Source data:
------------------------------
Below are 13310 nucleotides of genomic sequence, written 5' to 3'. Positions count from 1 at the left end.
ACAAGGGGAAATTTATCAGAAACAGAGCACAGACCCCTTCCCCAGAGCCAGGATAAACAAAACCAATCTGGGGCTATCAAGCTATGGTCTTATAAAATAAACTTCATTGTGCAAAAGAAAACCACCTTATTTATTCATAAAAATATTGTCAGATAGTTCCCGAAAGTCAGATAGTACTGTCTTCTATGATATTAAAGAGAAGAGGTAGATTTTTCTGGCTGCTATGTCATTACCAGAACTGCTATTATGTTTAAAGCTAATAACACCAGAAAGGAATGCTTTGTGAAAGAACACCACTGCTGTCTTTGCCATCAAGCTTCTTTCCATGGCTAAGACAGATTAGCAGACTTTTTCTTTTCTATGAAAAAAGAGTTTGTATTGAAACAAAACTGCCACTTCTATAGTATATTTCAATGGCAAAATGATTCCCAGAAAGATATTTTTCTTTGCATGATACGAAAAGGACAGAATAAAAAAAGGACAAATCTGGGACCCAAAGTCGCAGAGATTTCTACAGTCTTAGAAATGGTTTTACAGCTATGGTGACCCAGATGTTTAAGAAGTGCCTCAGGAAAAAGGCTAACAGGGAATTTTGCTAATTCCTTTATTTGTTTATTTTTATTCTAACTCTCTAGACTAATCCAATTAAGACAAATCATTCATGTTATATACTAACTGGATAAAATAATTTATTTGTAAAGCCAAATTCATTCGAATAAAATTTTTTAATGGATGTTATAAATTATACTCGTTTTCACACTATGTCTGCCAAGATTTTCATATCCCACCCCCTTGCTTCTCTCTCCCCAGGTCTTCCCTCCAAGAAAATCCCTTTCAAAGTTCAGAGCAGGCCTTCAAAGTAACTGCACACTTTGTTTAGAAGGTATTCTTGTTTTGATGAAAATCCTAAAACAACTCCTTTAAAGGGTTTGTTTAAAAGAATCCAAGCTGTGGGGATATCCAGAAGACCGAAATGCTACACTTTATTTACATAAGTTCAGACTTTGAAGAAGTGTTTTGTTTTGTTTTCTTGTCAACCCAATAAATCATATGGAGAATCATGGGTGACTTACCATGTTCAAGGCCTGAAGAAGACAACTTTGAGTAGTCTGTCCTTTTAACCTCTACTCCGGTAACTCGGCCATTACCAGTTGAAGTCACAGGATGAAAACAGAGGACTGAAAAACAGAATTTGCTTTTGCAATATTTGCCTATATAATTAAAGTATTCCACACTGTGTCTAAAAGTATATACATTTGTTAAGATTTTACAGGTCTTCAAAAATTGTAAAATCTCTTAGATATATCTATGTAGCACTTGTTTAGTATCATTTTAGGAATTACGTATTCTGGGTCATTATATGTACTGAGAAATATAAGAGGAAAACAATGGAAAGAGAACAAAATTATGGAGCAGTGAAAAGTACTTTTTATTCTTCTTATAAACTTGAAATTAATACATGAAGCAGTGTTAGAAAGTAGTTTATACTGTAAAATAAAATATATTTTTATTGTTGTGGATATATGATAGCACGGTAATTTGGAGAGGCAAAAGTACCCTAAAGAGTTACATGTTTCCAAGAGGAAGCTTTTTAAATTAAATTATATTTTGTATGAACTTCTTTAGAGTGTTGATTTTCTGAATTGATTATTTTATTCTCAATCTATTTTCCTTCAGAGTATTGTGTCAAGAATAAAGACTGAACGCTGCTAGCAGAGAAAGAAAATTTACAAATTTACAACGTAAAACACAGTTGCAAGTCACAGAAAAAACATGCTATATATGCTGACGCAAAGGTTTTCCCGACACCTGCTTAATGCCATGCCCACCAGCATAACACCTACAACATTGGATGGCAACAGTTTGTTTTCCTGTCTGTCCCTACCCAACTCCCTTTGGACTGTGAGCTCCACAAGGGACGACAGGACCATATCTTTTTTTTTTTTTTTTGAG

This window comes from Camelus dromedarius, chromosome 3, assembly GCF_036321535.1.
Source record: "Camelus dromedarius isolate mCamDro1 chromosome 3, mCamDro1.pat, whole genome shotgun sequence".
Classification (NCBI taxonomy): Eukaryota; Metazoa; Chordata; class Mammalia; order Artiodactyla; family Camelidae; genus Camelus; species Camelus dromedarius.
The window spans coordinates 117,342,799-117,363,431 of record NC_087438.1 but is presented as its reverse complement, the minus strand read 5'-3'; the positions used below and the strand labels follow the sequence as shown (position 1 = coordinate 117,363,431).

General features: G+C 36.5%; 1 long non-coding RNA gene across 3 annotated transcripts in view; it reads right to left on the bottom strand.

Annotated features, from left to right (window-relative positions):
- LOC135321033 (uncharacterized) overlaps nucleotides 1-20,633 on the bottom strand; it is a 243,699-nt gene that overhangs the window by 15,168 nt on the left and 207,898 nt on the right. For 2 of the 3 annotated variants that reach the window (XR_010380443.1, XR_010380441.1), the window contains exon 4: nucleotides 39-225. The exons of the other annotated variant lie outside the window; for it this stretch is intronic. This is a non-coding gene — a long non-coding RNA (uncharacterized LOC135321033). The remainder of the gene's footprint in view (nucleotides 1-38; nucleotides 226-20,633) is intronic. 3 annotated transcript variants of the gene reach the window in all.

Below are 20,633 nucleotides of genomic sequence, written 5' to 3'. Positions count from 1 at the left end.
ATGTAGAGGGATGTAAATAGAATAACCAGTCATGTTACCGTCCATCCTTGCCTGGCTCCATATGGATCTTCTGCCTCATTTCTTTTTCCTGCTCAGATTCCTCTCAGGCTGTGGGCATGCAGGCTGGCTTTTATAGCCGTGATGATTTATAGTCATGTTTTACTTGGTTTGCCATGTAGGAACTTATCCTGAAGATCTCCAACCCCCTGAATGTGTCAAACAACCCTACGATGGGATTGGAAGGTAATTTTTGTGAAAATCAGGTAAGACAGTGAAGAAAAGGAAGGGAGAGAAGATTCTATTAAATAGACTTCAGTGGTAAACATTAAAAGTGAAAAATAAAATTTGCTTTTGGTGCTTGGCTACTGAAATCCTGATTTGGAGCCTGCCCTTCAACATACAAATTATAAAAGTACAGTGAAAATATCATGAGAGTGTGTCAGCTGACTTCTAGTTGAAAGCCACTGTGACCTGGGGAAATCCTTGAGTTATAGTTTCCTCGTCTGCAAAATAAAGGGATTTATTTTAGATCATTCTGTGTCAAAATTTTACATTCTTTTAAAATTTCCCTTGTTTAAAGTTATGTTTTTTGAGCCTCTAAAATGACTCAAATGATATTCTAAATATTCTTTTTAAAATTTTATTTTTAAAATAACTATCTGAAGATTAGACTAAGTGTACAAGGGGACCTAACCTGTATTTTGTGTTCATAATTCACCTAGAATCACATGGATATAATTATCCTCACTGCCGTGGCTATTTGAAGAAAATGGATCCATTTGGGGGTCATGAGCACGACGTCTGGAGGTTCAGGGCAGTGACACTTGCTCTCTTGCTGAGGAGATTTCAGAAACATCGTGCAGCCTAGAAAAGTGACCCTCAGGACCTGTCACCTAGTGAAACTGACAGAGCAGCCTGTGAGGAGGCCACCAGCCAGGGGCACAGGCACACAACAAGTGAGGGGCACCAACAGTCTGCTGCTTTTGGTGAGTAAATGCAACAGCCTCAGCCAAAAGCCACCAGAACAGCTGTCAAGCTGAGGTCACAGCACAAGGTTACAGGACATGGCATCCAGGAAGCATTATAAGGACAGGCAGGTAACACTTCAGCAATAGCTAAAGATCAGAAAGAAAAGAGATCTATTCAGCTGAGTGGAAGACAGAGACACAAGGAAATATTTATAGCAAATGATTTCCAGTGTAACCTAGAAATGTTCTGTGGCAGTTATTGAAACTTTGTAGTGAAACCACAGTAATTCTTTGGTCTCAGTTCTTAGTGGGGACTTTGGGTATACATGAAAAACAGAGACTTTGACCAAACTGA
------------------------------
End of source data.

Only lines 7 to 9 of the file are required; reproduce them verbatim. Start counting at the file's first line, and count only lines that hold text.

General features: G+C 36.5%; 1 long non-coding RNA gene across 3 annotated transcripts in view; it reads right to left on the bottom strand.

Annotated features, from left to right (window-relative positions):
- LOC135321033 (uncharacterized) overlaps nucleotides 1-20,633 on the bottom strand; it is a 243,699-nt gene that overhangs the window by 15,168 nt on the left and 207,898 nt on the right. For 2 of the 3 annotated variants that reach the window (XR_010380443.1, XR_010380441.1), the window contains exon 4: nucleotides 39-225. The exons of the other annotated variant lie outside the window; for it this stretch is intronic. This is a non-coding gene — a long non-coding RNA (uncharacterized LOC135321033). The remainder of the gene's footprint in view (nucleotides 1-38; nucleotides 226-20,633) is intronic. 3 annotated transcript variants of the gene reach the window in all.